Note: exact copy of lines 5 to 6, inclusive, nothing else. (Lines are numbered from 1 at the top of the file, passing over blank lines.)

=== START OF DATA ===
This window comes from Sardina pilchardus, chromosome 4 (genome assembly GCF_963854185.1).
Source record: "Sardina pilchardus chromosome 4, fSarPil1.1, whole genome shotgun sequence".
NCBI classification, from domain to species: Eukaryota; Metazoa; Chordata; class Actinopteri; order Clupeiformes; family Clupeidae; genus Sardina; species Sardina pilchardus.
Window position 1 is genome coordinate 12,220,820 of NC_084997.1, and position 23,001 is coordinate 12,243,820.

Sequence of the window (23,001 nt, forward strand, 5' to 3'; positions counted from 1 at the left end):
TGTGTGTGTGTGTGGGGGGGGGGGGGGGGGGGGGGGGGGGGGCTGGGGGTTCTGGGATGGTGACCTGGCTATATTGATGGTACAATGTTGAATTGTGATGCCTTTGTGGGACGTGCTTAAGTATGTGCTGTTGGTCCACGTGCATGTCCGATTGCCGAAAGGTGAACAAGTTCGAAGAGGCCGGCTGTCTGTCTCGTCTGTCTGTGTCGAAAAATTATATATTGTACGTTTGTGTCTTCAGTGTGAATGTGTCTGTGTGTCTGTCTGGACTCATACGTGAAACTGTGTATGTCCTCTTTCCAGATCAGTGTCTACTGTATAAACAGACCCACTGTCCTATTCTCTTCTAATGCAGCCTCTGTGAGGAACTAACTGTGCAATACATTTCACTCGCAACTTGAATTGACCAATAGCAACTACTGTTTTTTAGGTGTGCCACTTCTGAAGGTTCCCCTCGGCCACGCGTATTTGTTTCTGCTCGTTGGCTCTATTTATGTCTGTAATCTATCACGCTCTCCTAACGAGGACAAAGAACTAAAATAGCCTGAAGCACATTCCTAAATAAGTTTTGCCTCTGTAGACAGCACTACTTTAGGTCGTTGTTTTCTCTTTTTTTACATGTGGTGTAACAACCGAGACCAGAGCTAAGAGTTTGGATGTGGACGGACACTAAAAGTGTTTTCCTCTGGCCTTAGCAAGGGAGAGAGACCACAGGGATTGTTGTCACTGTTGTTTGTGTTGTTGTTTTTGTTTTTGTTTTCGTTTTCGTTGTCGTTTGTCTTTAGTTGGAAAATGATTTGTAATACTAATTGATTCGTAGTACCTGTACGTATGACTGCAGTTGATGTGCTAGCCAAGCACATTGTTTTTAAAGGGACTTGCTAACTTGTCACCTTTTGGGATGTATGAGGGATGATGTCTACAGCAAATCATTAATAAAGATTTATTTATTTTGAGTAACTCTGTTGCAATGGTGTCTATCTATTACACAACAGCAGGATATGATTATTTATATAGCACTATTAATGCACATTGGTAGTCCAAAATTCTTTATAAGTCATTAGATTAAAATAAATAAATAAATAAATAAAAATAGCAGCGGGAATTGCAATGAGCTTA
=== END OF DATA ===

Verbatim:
Sequence of the window (23,001 nt, forward strand, 5' to 3'; positions counted from 1 at the left end):
TGTGTGTGTGTGTGGGGGGGGGGGGGGGGGGGGGGGGGGGGGCTGGGGGTTCTGGGATGGTGACCTGGCTATATTGATGGTACAATGTTGAATTGTGATGCCTTTGTGGGACGTGCTTAAGTATGTGCTGTTGGTCCACGTGCATGTCCGATTGCCGAAAGGTGAACAAGTTCGAAGAGGCCGGCTGTCTGTCTCGTCTGTCTGTGTCGAAAAATTATATATTGTACGTTTGTGTCTTCAGTGTGAATGTGTCTGTGTGTCTGTCTGGACTCATACGTGAAACTGTGTATGTCCTCTTTCCAGATCAGTGTCTACTGTATAAACAGACCCACTGTCCTATTCTCTTCTAATGCAGCCTCTGTGAGGAACTAACTGTGCAATACATTTCACTCGCAACTTGAATTGACCAATAGCAACTACTGTTTTTTAGGTGTGCCACTTCTGAAGGTTCCCCTCGGCCACGCGTATTTGTTTCTGCTCGTTGGCTCTATTTATGTCTGTAATCTATCACGCTCTCCTAACGAGGACAAAGAACTAAAATAGCCTGAAGCACATTCCTAAATAAGTTTTGCCTCTGTAGACAGCACTACTTTAGGTCGTTGTTTTCTCTTTTTTTACATGTGGTGTAACAACCGAGACCAGAGCTAAGAGTTTGGATGTGGACGGACACTAAAAGTGTTTTCCTCTGGCCTTAGCAAGGGAGAGAGACCACAGGGATTGTTGTCACTGTTGTTTGTGTTGTTGTTTTTGTTTTTGTTTTCGTTTTCGTTGTCGTTTGTCTTTAGTTGGAAAATGATTTGTAATACTAATTGATTCGTAGTACCTGTACGTATGACTGCAGTTGATGTGCTAGCCAAGCACATTGTTTTTAAAGGGACTTGCTAACTTGTCACCTTTTGGGATGTATGAGGGATGATGTCTACAGCAAATCATTAATAAAGATTTATTTATTTTGAGTAACTCTGTTGCAATGGTGTCTATCTATTACACAACAGCAGGATATGATTATTTATATAGCACTATTAATGCACATTGGTAGTCCAAAATTCTTTATAAGTCATTAGATTAAAATAAATAAATAAATAAATAAAAATAGCAGCGGGAATTGCAATGAGCTTA